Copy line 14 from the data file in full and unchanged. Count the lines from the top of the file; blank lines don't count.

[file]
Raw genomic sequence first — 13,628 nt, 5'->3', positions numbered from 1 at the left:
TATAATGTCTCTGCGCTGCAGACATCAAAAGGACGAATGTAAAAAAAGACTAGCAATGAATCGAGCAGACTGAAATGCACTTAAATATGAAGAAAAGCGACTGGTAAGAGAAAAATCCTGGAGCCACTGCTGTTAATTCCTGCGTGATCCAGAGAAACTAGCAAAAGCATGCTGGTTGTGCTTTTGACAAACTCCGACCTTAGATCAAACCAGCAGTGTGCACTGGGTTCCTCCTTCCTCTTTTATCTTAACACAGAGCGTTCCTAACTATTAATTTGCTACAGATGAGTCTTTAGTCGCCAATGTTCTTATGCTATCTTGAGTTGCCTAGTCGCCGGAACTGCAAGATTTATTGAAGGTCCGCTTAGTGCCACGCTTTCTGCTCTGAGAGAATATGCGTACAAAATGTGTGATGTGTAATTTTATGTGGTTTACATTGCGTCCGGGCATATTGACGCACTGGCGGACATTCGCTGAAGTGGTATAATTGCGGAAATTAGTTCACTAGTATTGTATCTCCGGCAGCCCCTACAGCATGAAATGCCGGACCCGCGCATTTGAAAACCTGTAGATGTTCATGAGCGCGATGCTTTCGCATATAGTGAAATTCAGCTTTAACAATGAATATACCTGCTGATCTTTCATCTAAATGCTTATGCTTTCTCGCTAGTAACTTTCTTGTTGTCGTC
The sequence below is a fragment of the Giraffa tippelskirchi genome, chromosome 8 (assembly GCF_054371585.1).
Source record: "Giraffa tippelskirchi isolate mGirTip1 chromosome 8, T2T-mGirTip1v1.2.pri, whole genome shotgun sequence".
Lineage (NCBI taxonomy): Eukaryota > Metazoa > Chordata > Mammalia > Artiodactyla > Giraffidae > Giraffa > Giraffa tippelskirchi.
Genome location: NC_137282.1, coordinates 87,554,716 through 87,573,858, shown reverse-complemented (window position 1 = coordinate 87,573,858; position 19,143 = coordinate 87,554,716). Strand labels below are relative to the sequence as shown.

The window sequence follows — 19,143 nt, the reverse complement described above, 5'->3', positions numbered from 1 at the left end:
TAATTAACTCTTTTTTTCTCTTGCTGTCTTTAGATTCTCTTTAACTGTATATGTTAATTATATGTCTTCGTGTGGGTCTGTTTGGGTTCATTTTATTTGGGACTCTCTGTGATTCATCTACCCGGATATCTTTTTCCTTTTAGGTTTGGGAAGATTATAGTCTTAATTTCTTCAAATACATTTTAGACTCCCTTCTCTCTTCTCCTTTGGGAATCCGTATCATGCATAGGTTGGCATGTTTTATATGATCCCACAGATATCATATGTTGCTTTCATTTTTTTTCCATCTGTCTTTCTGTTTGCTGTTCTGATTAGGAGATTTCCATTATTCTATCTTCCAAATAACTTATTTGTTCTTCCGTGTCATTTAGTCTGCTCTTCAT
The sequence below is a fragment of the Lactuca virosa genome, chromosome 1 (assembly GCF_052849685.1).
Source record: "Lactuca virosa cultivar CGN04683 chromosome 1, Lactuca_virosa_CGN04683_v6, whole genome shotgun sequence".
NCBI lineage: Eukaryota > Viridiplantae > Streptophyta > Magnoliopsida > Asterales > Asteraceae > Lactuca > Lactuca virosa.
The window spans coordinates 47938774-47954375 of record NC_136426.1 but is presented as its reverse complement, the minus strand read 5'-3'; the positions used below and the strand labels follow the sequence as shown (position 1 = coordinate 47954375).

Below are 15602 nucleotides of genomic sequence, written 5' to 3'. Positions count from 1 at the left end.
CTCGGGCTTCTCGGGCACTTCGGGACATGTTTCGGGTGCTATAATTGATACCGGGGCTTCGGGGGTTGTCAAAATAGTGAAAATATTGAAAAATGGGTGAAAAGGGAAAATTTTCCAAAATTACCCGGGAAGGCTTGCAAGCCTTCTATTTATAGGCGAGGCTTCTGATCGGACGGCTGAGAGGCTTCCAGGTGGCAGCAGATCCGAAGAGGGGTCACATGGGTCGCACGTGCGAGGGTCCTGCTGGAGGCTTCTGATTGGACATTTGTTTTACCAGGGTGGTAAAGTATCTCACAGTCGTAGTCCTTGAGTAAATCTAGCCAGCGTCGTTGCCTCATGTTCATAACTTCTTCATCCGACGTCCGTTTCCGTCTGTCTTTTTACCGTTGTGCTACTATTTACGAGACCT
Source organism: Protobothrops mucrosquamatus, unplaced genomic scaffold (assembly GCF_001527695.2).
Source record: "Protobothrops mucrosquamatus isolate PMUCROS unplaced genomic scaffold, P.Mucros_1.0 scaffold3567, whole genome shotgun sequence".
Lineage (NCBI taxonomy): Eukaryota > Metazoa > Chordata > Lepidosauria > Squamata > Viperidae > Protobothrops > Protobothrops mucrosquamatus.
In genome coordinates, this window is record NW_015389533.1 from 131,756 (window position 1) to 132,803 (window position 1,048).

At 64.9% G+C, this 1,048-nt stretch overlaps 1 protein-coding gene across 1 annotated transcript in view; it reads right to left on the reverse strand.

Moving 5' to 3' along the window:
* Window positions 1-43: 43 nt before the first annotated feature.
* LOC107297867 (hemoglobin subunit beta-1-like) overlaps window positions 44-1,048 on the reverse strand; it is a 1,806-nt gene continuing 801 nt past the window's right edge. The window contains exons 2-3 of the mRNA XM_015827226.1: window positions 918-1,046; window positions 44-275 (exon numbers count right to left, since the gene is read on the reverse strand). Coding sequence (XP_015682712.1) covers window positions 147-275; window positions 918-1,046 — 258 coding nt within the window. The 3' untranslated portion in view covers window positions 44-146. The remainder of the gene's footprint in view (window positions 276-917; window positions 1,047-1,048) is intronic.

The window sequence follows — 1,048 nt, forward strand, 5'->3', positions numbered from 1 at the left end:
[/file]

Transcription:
CTCGGGCTTCTCGGGCACTTCGGGACATGTTTCGGGTGCTATAATTGATACCGGGGCTTCGGGGGTTGTCAAAATAGTGAAAATATTGAAAAATGGGTGAAAAGGGAAAATTTTCCAAAATTACCCGGGAAGGCTTGCAAGCCTTCTATTTATAGGCGAGGCTTCTGATCGGACGGCTGAGAGGCTTCCAGGTGGCAGCAGATCCGAAGAGGGGTCACATGGGTCGCACGTGCGAGGGTCCTGCTGGAGGCTTCTGATTGGACATTTGTTTTACCAGGGTGGTAAAGTATCTCACAGTCGTAGTCCTTGAGTAAATCTAGCCAGCGTCGTTGCCTCATGTTCATAACTTCTTCATCCGACGTCCGTTTCCGTCTGTCTTTTTACCGTTGTGCTACTATTTACGAGACCT